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Tuesday, May 25, 1999 Published at 10:48 GMT 11:48 UK


Health

Cutting edge combination to beat cancer

Powerful gene therapy will be delivered direct to the tumour

Two of the world's leading medical scientists are combining their expertise to try and produce the latest in cancer treatment.


BBC News' Abeer Parkes reports on a leap forward in cancer treatment
And their methods could greatly reduce the debilitating side-effects that are suffered by patients given conventional chemotherapy treatment.

Professor Sir Alfred Cuschieri, a pioneer of keyhole surgery techniques, believes that he can help Professor David Lane by delivering his revolutionary gene therapies precisely to tumours in the human body.

Among his innovations is a "poison umbrella" - a miniature injector the size of a matchhead, which, when pushed into the tumour, opens up to inject several sites at once, leading to the destruction of the entire tumour within weeks.

Professor Cuschieri told the BBC: "If we take an ordinary needle you can only inject along the line of the needle, so you need to go several times and this increases the risks and the complication. "The development of a multi-point injector was precisely to overcome this problem."

A new university department of Surgery and Molecular Oncology is to be created at the University of Dundee, funded by the results of a £4m fundraising campaign.

The new centre will house around 60 scientists who will start intensive trials of new therapies.

At present, even if the cancer is located in just one spot, chemotherapy treatments can affect the entire body and only a fraction of the dose arrives at and attacks the tumour.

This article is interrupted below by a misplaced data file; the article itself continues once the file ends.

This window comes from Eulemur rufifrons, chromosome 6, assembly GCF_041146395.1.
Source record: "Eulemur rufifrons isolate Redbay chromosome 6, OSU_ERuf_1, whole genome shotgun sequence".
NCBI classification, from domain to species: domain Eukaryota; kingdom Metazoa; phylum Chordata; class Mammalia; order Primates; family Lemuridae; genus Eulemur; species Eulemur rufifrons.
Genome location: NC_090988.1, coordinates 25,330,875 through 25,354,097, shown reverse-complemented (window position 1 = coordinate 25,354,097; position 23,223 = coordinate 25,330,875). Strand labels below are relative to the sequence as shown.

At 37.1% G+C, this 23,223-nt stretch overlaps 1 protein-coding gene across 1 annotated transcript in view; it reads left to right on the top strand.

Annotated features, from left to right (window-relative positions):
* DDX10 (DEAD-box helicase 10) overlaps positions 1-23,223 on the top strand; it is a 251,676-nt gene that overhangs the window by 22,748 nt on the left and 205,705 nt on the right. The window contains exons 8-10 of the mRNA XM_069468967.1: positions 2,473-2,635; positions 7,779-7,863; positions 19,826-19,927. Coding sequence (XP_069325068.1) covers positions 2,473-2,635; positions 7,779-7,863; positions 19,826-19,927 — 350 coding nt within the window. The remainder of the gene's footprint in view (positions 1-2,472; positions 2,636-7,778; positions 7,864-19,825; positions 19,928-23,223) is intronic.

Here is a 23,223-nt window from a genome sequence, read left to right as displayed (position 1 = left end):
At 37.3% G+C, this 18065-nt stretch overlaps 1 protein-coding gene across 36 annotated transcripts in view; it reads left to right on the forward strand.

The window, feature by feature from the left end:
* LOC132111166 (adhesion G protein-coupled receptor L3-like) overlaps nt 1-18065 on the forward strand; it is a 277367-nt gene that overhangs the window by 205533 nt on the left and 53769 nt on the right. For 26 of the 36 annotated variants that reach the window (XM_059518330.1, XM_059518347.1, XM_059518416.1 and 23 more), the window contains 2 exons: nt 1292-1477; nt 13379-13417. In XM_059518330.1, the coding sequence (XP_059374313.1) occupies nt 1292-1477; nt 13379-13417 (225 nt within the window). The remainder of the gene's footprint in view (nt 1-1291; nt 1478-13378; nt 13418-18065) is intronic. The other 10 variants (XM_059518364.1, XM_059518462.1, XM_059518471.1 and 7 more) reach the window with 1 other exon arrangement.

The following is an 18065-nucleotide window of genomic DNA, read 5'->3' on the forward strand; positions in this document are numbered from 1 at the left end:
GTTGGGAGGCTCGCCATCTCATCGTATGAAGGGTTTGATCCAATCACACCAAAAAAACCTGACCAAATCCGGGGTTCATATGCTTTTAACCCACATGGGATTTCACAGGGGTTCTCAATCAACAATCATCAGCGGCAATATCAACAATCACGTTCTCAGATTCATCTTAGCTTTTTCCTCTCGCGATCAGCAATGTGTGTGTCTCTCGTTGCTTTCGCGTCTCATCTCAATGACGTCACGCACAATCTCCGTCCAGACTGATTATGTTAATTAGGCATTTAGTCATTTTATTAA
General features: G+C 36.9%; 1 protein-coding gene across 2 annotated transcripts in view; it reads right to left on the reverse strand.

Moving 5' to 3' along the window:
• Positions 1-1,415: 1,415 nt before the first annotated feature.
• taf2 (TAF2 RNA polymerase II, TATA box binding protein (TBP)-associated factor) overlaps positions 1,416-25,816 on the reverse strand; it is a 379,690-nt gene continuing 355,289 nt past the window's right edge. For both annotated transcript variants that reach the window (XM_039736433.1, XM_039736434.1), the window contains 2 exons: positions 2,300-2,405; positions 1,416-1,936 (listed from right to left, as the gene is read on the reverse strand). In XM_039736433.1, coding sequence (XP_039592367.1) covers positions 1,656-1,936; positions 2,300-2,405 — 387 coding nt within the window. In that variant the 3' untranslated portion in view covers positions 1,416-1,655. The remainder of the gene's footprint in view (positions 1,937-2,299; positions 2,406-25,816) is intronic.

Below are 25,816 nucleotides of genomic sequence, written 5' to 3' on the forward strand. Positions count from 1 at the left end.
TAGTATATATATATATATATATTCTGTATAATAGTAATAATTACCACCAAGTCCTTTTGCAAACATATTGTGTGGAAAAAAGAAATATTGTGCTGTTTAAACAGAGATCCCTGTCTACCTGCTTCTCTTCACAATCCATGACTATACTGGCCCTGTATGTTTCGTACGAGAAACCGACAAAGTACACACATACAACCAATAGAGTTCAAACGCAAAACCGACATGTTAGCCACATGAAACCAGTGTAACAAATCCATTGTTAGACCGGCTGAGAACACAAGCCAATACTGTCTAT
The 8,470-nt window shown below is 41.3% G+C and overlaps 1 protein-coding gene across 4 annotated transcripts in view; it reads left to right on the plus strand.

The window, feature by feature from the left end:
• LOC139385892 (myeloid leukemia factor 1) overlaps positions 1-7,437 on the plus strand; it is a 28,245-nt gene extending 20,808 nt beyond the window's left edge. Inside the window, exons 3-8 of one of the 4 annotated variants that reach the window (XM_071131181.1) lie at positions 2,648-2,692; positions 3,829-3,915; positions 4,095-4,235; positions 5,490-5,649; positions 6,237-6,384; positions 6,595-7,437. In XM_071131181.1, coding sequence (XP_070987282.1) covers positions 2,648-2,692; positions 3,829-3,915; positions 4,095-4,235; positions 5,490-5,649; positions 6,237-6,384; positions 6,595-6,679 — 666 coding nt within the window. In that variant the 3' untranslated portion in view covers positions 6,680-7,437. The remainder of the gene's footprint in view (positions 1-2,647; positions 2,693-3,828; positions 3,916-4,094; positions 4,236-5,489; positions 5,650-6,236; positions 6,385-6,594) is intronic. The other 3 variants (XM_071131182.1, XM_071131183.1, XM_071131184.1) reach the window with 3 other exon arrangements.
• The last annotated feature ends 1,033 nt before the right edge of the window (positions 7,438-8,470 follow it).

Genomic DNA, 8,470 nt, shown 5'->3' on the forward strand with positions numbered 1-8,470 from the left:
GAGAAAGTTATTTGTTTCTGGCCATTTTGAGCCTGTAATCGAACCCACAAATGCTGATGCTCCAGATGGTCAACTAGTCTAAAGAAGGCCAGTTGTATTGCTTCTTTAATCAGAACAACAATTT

Drug delivery route


[ image: The latest surgical techniques will be used]
The latest surgical techniques will be used
Sophisticated imaging equipment at the university will help doctors pinpoint exactly where a malignant tumour is situated.

Then a tiny access to the cancer will be opened up by Sir Alfred's team, and the treatment applied in a concentrated form.

The "drug delivery route" will be left open after the surgery so repeated doses can be given.

Sir Alfred said: "One of the great problems with today's cancer treatments is the dreadful side effects suffered by patients due to the "blunderbuss" rather than "sniper" approach to targetting diseased cells.

"The techniques of minimal access surgery and advanced imaging which we have developed in Dundee will permit application of new treatments directly to the tumour, thus potentially greatly reducing side effects."

The tool Professor Lane hopes to use to treat cancer cells is a protein called "P53", which, in normal cells, prevents them growing out of control - but which is absent in tumour cells.

Professor Lane discovered the gene which controls the production of P53.

He said: "In the laboratory when we introduce these proteins back into tumour cells we can show dramatic curative effects."

Professor Gordon McVie, Director General Of the Cancer Research Campaign, said: "I am confident that this very exciting partnership between scientist and surgeon will help put the brakes on cancer."



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